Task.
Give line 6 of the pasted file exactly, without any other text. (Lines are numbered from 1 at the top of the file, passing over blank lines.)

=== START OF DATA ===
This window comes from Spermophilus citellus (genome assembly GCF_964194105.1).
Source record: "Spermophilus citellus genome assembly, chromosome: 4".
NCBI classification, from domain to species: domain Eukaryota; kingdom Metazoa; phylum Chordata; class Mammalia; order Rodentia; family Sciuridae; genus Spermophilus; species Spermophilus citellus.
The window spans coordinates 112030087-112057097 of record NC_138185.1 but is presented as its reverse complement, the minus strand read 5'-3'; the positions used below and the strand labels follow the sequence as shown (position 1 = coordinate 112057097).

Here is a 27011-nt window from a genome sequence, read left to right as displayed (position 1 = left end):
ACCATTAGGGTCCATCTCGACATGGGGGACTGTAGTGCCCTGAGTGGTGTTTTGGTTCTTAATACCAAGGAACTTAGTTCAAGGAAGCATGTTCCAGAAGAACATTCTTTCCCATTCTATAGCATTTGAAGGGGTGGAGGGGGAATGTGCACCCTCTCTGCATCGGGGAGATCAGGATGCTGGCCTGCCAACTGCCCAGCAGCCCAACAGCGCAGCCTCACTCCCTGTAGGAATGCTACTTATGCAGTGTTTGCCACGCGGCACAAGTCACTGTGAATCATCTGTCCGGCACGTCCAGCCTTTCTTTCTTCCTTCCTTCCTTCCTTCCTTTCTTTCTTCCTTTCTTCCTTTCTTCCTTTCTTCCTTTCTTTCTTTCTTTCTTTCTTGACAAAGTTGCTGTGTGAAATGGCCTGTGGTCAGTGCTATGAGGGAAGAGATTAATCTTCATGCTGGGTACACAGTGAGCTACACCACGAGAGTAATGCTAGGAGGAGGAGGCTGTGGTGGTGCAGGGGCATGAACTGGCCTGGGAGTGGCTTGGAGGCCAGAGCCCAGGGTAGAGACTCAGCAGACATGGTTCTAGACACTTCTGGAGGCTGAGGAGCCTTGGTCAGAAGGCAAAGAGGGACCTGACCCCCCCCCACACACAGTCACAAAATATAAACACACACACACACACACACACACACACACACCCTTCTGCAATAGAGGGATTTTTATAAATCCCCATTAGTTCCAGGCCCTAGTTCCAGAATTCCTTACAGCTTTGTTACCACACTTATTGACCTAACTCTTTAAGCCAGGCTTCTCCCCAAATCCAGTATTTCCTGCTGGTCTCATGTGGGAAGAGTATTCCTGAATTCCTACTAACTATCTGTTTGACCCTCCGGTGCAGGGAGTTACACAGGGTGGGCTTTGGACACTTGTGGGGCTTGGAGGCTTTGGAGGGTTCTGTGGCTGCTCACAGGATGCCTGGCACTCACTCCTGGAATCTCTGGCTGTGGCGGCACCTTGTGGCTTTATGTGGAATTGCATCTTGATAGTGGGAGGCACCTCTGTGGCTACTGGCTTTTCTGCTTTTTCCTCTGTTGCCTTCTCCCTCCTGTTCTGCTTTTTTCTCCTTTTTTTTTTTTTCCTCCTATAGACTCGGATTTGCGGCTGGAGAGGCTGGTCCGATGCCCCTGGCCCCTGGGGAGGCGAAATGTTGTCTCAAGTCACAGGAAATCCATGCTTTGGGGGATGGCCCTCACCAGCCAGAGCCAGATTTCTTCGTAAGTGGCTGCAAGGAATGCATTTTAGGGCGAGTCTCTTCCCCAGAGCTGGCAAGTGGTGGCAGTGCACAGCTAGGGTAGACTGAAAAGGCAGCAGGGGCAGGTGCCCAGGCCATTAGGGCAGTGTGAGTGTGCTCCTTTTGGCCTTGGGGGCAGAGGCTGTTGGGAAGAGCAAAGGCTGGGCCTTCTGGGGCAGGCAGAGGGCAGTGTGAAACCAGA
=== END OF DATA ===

ACCATTAGGGTCCATCTCGACATGGGGGACTGTAGTGCCCTGAGTGGTGTTTTGGTTCTTAATACCAAGGAACTTAGTTCAAGGAAGCATGTTCCAGAAGAACATTCTTTCCCATTCTATAGCATTTGAAGGGGTGGAGGGGGAATGTGCACCCTCTCTGCATCGGGGAGATCAGGATGCTGGCCTGCCAACTGCCCAGCAGCCCAACAGCGCAGCCTCACTCCCTGTAGGAATGCTACTTATGCAGTGTTTGCCACGCGGCACAAGTCACTGTGAATCATCTGTCCGGCACGTCCAGCCTTTCTTTCTTCCTTCCTTCCTTCCTTCCTTTCTTTCTTCCTTTCTTCCTTTCTTCCTTTCTTCCTTTCTTTCTTTCTTTCTTTCTTGACAAAGTTGCTGTGTGAAATGGCCTGTGGTCAGTGCTATGAGGGAAGAGATTAATCTTCATGCTGGGTACACAGTGAGCTACACCACGAGAGTAATGCTAGGAGGAGGAGGCTGTGGTGGTGCAGGGGCATGAACTGGCCTGGGAGTGGCTTGGAGGCCAGAGCCCAGGGTAGAGACTCAGCAGACATGGTTCTAGACACTTCTGGAGGCTGAGGAGCCTTGGTCAGAAGGCAAAGAGGGACCTGACCCCCCCCCACACACAGTCACAAAATATAAACACACACACACACACACACACACACACACACCCTTCTGCAATAGAGGGATTTTTATAAATCCCCATTAGTTCCAGGCCCTAGTTCCAGAATTCCTTACAGCTTTGTTACCACACTTATTGACCTAACTCTTTAAGCCAGGCTTCTCCCCAAATCCAGTATTTCCTGCTGGTCTCATGTGGGAAGAGTATTCCTGAATTCCTACTAACTATCTGTTTGACCCTCCGGTGCAGGGAGTTACACAGGGTGGGCTTTGGACACTTGTGGGGCTTGGAGGCTTTGGAGGGTTCTGTGGCTGCTCACAGGATGCCTGGCACTCACTCCTGGAATCTCTGGCTGTGGCGGCACCTTGTGGCTTTATGTGGAATTGCATCTTGATAGTGGGAGGCACCTCTGTGGCTACTGGCTTTTCTGCTTTTTCCTCTGTTGCCTTCTCCCTCCTGTTCTGCTTTTTTCTCCTTTTTTTTTTTTTCCTCCTATAGACTCGGATTTGCGGCTGGAGAGGCTGGTCCGATGCCCCTGGCCCCTGGGGAGGCGAAATGTTGTCTCAAGTCACAGGAAATCCATGCTTTGGGGGATGGCCCTCACCAGCCAGAGCCAGATTTCTTCGTAAGTGGCTGCAAGGAATGCATTTTAGGGCGAGTCTCTTCCCCAGAGCTGGCAAGTGGTGGCAGTGCACAGCTAGGGTAGACTGAAAAGGCAGCAGGGGCAGGTGCCCAGGCCATTAGGGCAGTGTGAGTGTGCTCCTTTTGGCCTTGGGGGCAGAGGCTGTTGGGAAGAGCAAAGGCTGGGCCTTCTGGGGCAGGCAGAGGGCAGTGTGAAACCAGA